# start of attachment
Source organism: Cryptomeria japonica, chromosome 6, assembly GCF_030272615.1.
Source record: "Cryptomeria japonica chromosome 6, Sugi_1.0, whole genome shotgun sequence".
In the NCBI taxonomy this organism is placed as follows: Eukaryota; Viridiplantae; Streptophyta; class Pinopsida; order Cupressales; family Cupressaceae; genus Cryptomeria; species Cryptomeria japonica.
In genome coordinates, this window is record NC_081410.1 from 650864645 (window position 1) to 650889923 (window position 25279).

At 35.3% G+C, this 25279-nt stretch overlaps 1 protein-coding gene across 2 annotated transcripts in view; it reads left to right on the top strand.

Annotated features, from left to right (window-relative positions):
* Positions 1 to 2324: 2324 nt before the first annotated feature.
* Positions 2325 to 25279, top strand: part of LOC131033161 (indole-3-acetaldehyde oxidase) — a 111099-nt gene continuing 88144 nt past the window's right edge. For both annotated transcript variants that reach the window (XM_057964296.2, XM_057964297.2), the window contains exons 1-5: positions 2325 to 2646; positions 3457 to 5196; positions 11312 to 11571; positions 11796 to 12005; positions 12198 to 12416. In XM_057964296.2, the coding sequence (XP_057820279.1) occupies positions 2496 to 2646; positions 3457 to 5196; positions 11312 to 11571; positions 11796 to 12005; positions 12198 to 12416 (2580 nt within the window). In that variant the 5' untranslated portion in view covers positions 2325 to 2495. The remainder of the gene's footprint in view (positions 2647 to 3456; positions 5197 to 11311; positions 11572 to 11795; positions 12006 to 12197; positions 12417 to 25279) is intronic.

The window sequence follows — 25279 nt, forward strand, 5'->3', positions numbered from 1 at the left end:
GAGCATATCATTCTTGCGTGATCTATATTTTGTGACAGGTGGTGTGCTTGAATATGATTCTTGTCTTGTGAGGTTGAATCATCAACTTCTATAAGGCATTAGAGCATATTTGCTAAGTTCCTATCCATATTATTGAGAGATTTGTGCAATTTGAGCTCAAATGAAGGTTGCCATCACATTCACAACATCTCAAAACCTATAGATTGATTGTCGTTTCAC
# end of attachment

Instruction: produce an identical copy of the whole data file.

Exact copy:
Source organism: Cryptomeria japonica, chromosome 6, assembly GCF_030272615.1.
Source record: "Cryptomeria japonica chromosome 6, Sugi_1.0, whole genome shotgun sequence".
In the NCBI taxonomy this organism is placed as follows: Eukaryota; Viridiplantae; Streptophyta; class Pinopsida; order Cupressales; family Cupressaceae; genus Cryptomeria; species Cryptomeria japonica.
In genome coordinates, this window is record NC_081410.1 from 650864645 (window position 1) to 650889923 (window position 25279).

At 35.3% G+C, this 25279-nt stretch overlaps 1 protein-coding gene across 2 annotated transcripts in view; it reads left to right on the top strand.

Annotated features, from left to right (window-relative positions):
* Positions 1 to 2324: 2324 nt before the first annotated feature.
* Positions 2325 to 25279, top strand: part of LOC131033161 (indole-3-acetaldehyde oxidase) — a 111099-nt gene continuing 88144 nt past the window's right edge. For both annotated transcript variants that reach the window (XM_057964296.2, XM_057964297.2), the window contains exons 1-5: positions 2325 to 2646; positions 3457 to 5196; positions 11312 to 11571; positions 11796 to 12005; positions 12198 to 12416. In XM_057964296.2, the coding sequence (XP_057820279.1) occupies positions 2496 to 2646; positions 3457 to 5196; positions 11312 to 11571; positions 11796 to 12005; positions 12198 to 12416 (2580 nt within the window). In that variant the 5' untranslated portion in view covers positions 2325 to 2495. The remainder of the gene's footprint in view (positions 2647 to 3456; positions 5197 to 11311; positions 11572 to 11795; positions 12006 to 12197; positions 12417 to 25279) is intronic.

The window sequence follows — 25279 nt, forward strand, 5'->3', positions numbered from 1 at the left end:
GAGCATATCATTCTTGCGTGATCTATATTTTGTGACAGGTGGTGTGCTTGAATATGATTCTTGTCTTGTGAGGTTGAATCATCAACTTCTATAAGGCATTAGAGCATATTTGCTAAGTTCCTATCCATATTATTGAGAGATTTGTGCAATTTGAGCTCAAATGAAGGTTGCCATCACATTCACAACATCTCAAAACCTATAGATTGATTGTCGTTTCAC